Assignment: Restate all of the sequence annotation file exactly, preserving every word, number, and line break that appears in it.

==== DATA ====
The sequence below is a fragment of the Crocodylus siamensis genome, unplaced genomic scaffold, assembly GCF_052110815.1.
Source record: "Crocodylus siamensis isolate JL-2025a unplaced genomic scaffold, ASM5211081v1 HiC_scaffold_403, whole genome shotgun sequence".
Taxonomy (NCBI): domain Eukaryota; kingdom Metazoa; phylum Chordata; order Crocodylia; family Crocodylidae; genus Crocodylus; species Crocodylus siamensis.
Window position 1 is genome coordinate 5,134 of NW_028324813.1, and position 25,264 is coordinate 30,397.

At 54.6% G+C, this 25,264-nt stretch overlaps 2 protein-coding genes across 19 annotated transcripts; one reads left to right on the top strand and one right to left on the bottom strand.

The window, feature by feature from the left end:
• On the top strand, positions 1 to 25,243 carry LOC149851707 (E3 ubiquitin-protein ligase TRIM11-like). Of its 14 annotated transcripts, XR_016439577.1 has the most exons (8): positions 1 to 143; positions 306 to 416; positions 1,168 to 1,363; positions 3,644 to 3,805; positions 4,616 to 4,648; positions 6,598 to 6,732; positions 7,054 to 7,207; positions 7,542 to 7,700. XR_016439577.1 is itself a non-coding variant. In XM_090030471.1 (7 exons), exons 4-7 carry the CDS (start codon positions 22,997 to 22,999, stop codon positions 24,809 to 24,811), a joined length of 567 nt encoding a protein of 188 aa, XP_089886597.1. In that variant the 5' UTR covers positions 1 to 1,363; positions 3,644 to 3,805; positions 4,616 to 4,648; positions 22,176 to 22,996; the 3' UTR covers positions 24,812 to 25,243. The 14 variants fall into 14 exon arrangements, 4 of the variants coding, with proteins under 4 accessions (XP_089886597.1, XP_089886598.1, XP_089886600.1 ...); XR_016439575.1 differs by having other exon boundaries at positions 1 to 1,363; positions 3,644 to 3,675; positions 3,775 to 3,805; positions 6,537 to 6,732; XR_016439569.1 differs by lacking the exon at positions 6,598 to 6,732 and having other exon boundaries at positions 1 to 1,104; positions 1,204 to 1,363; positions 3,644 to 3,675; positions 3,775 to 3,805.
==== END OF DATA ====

The sequence below is a fragment of the Crocodylus siamensis genome, unplaced genomic scaffold, assembly GCF_052110815.1.
Source record: "Crocodylus siamensis isolate JL-2025a unplaced genomic scaffold, ASM5211081v1 HiC_scaffold_403, whole genome shotgun sequence".
Taxonomy (NCBI): domain Eukaryota; kingdom Metazoa; phylum Chordata; order Crocodylia; family Crocodylidae; genus Crocodylus; species Crocodylus siamensis.
Window position 1 is genome coordinate 5,134 of NW_028324813.1, and position 25,264 is coordinate 30,397.

At 54.6% G+C, this 25,264-nt stretch overlaps 2 protein-coding genes across 19 annotated transcripts; one reads left to right on the top strand and one right to left on the bottom strand.

The window, feature by feature from the left end:
• On the top strand, positions 1 to 25,243 carry LOC149851707 (E3 ubiquitin-protein ligase TRIM11-like). Of its 14 annotated transcripts, XR_016439577.1 has the most exons (8): positions 1 to 143; positions 306 to 416; positions 1,168 to 1,363; positions 3,644 to 3,805; positions 4,616 to 4,648; positions 6,598 to 6,732; positions 7,054 to 7,207; positions 7,542 to 7,700. XR_016439577.1 is itself a non-coding variant. In XM_090030471.1 (7 exons), exons 4-7 carry the CDS (start codon positions 22,997 to 22,999, stop codon positions 24,809 to 24,811), a joined length of 567 nt encoding a protein of 188 aa, XP_089886597.1. In that variant the 5' UTR covers positions 1 to 1,363; positions 3,644 to 3,805; positions 4,616 to 4,648; positions 22,176 to 22,996; the 3' UTR covers positions 24,812 to 25,243. The 14 variants fall into 14 exon arrangements, 4 of the variants coding, with proteins under 4 accessions (XP_089886597.1, XP_089886598.1, XP_089886600.1 ...); XR_016439575.1 differs by having other exon boundaries at positions 1 to 1,363; positions 3,644 to 3,675; positions 3,775 to 3,805; positions 6,537 to 6,732; XR_016439569.1 differs by lacking the exon at positions 6,598 to 6,732 and having other exon boundaries at positions 1 to 1,104; positions 1,204 to 1,363; positions 3,644 to 3,675; positions 3,775 to 3,805.